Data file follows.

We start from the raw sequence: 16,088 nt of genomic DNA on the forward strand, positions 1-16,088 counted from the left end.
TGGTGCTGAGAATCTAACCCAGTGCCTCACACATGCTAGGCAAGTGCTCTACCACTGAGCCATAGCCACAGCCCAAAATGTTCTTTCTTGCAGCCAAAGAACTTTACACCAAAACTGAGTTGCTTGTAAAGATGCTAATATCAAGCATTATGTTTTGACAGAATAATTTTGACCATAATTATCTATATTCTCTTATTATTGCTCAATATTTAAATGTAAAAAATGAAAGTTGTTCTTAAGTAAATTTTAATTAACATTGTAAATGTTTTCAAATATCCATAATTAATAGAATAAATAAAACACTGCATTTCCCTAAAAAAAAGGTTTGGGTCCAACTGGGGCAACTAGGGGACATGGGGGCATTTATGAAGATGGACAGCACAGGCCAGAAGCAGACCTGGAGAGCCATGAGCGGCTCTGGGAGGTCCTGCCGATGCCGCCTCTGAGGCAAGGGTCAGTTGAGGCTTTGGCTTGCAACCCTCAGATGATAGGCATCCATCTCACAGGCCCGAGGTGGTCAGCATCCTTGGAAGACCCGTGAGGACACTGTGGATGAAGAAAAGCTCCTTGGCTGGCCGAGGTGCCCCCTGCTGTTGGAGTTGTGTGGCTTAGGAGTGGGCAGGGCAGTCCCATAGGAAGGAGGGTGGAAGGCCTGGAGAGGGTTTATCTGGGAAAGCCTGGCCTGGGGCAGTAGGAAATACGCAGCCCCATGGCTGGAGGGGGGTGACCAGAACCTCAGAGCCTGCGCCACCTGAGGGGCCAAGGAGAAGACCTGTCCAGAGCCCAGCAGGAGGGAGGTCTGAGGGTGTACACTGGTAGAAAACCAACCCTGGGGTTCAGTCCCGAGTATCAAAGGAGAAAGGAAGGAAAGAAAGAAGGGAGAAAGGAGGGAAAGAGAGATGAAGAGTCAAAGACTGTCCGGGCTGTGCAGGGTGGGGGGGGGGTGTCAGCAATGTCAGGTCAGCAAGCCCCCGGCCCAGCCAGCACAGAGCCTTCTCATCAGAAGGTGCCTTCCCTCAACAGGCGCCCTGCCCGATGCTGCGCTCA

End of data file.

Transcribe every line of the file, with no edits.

We start from the raw sequence: 16,088 nt of genomic DNA on the forward strand, positions 1-16,088 counted from the left end.
TGGTGCTGAGAATCTAACCCAGTGCCTCACACATGCTAGGCAAGTGCTCTACCACTGAGCCATAGCCACAGCCCAAAATGTTCTTTCTTGCAGCCAAAGAACTTTACACCAAAACTGAGTTGCTTGTAAAGATGCTAATATCAAGCATTATGTTTTGACAGAATAATTTTGACCATAATTATCTATATTCTCTTATTATTGCTCAATATTTAAATGTAAAAAATGAAAGTTGTTCTTAAGTAAATTTTAATTAACATTGTAAATGTTTTCAAATATCCATAATTAATAGAATAAATAAAACACTGCATTTCCCTAAAAAAAAGGTTTGGGTCCAACTGGGGCAACTAGGGGACATGGGGGCATTTATGAAGATGGACAGCACAGGCCAGAAGCAGACCTGGAGAGCCATGAGCGGCTCTGGGAGGTCCTGCCGATGCCGCCTCTGAGGCAAGGGTCAGTTGAGGCTTTGGCTTGCAACCCTCAGATGATAGGCATCCATCTCACAGGCCCGAGGTGGTCAGCATCCTTGGAAGACCCGTGAGGACACTGTGGATGAAGAAAAGCTCCTTGGCTGGCCGAGGTGCCCCCTGCTGTTGGAGTTGTGTGGCTTAGGAGTGGGCAGGGCAGTCCCATAGGAAGGAGGGTGGAAGGCCTGGAGAGGGTTTATCTGGGAAAGCCTGGCCTGGGGCAGTAGGAAATACGCAGCCCCATGGCTGGAGGGGGGTGACCAGAACCTCAGAGCCTGCGCCACCTGAGGGGCCAAGGAGAAGACCTGTCCAGAGCCCAGCAGGAGGGAGGTCTGAGGGTGTACACTGGTAGAAAACCAACCCTGGGGTTCAGTCCCGAGTATCAAAGGAGAAAGGAAGGAAAGAAAGAAGGGAGAAAGGAGGGAAAGAGAGATGAAGAGTCAAAGACTGTCCGGGCTGTGCAGGGTGGGGGGGGGGTGTCAGCAATGTCAGGTCAGCAAGCCCCCGGCCCAGCCAGCACAGAGCCTTCTCATCAGAAGGTGCCTTCCCTCAACAGGCGCCCTGCCCGATGCTGCGCTCA